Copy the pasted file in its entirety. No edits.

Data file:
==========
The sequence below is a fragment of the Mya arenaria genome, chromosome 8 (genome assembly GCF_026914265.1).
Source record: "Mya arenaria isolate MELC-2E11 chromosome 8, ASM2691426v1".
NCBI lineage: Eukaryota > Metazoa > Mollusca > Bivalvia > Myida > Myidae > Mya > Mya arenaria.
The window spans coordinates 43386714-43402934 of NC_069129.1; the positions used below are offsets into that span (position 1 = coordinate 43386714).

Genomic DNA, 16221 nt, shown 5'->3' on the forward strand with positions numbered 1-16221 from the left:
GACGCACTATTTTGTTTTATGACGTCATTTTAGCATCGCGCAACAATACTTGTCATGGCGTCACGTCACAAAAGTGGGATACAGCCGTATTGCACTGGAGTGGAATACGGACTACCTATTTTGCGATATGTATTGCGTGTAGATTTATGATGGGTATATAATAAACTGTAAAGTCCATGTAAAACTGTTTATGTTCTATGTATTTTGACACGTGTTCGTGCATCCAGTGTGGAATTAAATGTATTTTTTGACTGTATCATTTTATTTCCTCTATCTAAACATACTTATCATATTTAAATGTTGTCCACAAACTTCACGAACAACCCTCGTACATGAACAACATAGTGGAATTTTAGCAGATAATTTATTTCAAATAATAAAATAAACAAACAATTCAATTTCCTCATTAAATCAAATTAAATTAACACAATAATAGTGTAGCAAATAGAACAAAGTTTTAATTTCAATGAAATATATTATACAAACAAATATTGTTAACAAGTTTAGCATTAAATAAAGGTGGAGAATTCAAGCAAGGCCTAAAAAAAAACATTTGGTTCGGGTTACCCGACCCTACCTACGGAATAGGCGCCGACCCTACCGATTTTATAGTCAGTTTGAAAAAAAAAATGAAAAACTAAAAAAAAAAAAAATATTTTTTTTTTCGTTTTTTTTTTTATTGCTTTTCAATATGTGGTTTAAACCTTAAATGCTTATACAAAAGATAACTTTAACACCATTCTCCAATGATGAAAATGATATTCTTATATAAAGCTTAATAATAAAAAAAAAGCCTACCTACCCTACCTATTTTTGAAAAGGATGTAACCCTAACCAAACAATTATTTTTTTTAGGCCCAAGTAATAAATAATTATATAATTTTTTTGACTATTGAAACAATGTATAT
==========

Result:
The sequence below is a fragment of the Mya arenaria genome, chromosome 8 (genome assembly GCF_026914265.1).
Source record: "Mya arenaria isolate MELC-2E11 chromosome 8, ASM2691426v1".
NCBI lineage: Eukaryota > Metazoa > Mollusca > Bivalvia > Myida > Myidae > Mya > Mya arenaria.
The window spans coordinates 43386714-43402934 of NC_069129.1; the positions used below are offsets into that span (position 1 = coordinate 43386714).

Genomic DNA, 16221 nt, shown 5'->3' on the forward strand with positions numbered 1-16221 from the left:
GACGCACTATTTTGTTTTATGACGTCATTTTAGCATCGCGCAACAATACTTGTCATGGCGTCACGTCACAAAAGTGGGATACAGCCGTATTGCACTGGAGTGGAATACGGACTACCTATTTTGCGATATGTATTGCGTGTAGATTTATGATGGGTATATAATAAACTGTAAAGTCCATGTAAAACTGTTTATGTTCTATGTATTTTGACACGTGTTCGTGCATCCAGTGTGGAATTAAATGTATTTTTTGACTGTATCATTTTATTTCCTCTATCTAAACATACTTATCATATTTAAATGTTGTCCACAAACTTCACGAACAACCCTCGTACATGAACAACATAGTGGAATTTTAGCAGATAATTTATTTCAAATAATAAAATAAACAAACAATTCAATTTCCTCATTAAATCAAATTAAATTAACACAATAATAGTGTAGCAAATAGAACAAAGTTTTAATTTCAATGAAATATATTATACAAACAAATATTGTTAACAAGTTTAGCATTAAATAAAGGTGGAGAATTCAAGCAAGGCCTAAAAAAAAACATTTGGTTCGGGTTACCCGACCCTACCTACGGAATAGGCGCCGACCCTACCGATTTTATAGTCAGTTTGAAAAAAAAAATGAAAAACTAAAAAAAAAAAAAATATTTTTTTTTTCGTTTTTTTTTTTATTGCTTTTCAATATGTGGTTTAAACCTTAAATGCTTATACAAAAGATAACTTTAACACCATTCTCCAATGATGAAAATGATATTCTTATATAAAGCTTAATAATAAAAAAAAAGCCTACCTACCCTACCTATTTTTGAAAAGGATGTAACCCTAACCAAACAATTATTTTTTTTAGGCCCAAGTAATAAATAATTATATAATTTTTTTGACTATTGAAACAATGTATAT